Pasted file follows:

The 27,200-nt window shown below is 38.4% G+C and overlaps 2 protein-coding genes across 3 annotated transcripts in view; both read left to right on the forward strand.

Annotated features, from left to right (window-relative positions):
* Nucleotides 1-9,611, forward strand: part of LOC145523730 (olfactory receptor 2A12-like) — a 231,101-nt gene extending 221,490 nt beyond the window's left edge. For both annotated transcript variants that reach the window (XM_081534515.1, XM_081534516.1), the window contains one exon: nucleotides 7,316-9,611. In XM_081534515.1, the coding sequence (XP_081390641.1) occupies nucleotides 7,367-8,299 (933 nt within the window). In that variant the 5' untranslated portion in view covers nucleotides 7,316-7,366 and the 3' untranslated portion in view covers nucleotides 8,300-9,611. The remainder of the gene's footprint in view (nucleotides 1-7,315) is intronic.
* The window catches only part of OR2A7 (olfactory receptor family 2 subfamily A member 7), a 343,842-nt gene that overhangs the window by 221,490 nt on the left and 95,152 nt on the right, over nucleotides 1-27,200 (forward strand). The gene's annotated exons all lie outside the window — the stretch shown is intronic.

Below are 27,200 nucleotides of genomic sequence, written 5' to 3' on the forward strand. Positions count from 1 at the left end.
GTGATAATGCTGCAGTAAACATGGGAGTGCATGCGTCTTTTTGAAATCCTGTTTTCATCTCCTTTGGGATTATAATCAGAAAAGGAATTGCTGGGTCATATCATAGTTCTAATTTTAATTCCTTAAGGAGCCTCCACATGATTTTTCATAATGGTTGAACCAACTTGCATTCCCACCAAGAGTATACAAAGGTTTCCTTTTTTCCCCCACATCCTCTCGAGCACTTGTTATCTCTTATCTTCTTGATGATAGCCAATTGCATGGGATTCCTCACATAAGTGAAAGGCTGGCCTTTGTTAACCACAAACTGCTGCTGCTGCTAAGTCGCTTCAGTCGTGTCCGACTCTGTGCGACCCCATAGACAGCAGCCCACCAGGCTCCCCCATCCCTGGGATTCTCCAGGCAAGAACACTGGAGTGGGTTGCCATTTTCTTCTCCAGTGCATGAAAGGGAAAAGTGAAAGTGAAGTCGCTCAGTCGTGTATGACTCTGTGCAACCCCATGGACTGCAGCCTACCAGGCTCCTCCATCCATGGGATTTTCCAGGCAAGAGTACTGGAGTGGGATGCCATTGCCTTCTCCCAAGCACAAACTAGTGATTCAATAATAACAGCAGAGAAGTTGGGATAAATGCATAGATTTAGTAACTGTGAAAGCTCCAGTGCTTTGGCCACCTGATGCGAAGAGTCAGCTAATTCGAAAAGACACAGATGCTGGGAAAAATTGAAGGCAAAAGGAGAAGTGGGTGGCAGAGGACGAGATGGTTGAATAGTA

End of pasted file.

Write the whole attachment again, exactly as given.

The 27,200-nt window shown below is 38.4% G+C and overlaps 2 protein-coding genes across 3 annotated transcripts in view; both read left to right on the forward strand.

Annotated features, from left to right (window-relative positions):
* Nucleotides 1-9,611, forward strand: part of LOC145523730 (olfactory receptor 2A12-like) — a 231,101-nt gene extending 221,490 nt beyond the window's left edge. For both annotated transcript variants that reach the window (XM_081534515.1, XM_081534516.1), the window contains one exon: nucleotides 7,316-9,611. In XM_081534515.1, the coding sequence (XP_081390641.1) occupies nucleotides 7,367-8,299 (933 nt within the window). In that variant the 5' untranslated portion in view covers nucleotides 7,316-7,366 and the 3' untranslated portion in view covers nucleotides 8,300-9,611. The remainder of the gene's footprint in view (nucleotides 1-7,315) is intronic.
* The window catches only part of OR2A7 (olfactory receptor family 2 subfamily A member 7), a 343,842-nt gene that overhangs the window by 221,490 nt on the left and 95,152 nt on the right, over nucleotides 1-27,200 (forward strand). The gene's annotated exons all lie outside the window — the stretch shown is intronic.

Below are 27,200 nucleotides of genomic sequence, written 5' to 3' on the forward strand. Positions count from 1 at the left end.
GTGATAATGCTGCAGTAAACATGGGAGTGCATGCGTCTTTTTGAAATCCTGTTTTCATCTCCTTTGGGATTATAATCAGAAAAGGAATTGCTGGGTCATATCATAGTTCTAATTTTAATTCCTTAAGGAGCCTCCACATGATTTTTCATAATGGTTGAACCAACTTGCATTCCCACCAAGAGTATACAAAGGTTTCCTTTTTTCCCCCACATCCTCTCGAGCACTTGTTATCTCTTATCTTCTTGATGATAGCCAATTGCATGGGATTCCTCACATAAGTGAAAGGCTGGCCTTTGTTAACCACAAACTGCTGCTGCTGCTAAGTCGCTTCAGTCGTGTCCGACTCTGTGCGACCCCATAGACAGCAGCCCACCAGGCTCCCCCATCCCTGGGATTCTCCAGGCAAGAACACTGGAGTGGGTTGCCATTTTCTTCTCCAGTGCATGAAAGGGAAAAGTGAAAGTGAAGTCGCTCAGTCGTGTATGACTCTGTGCAACCCCATGGACTGCAGCCTACCAGGCTCCTCCATCCATGGGATTTTCCAGGCAAGAGTACTGGAGTGGGATGCCATTGCCTTCTCCCAAGCACAAACTAGTGATTCAATAATAACAGCAGAGAAGTTGGGATAAATGCATAGATTTAGTAACTGTGAAAGCTCCAGTGCTTTGGCCACCTGATGCGAAGAGTCAGCTAATTCGAAAAGACACAGATGCTGGGAAAAATTGAAGGCAAAAGGAGAAGTGGGTGGCAGAGGACGAGATGGTTGAATAGTA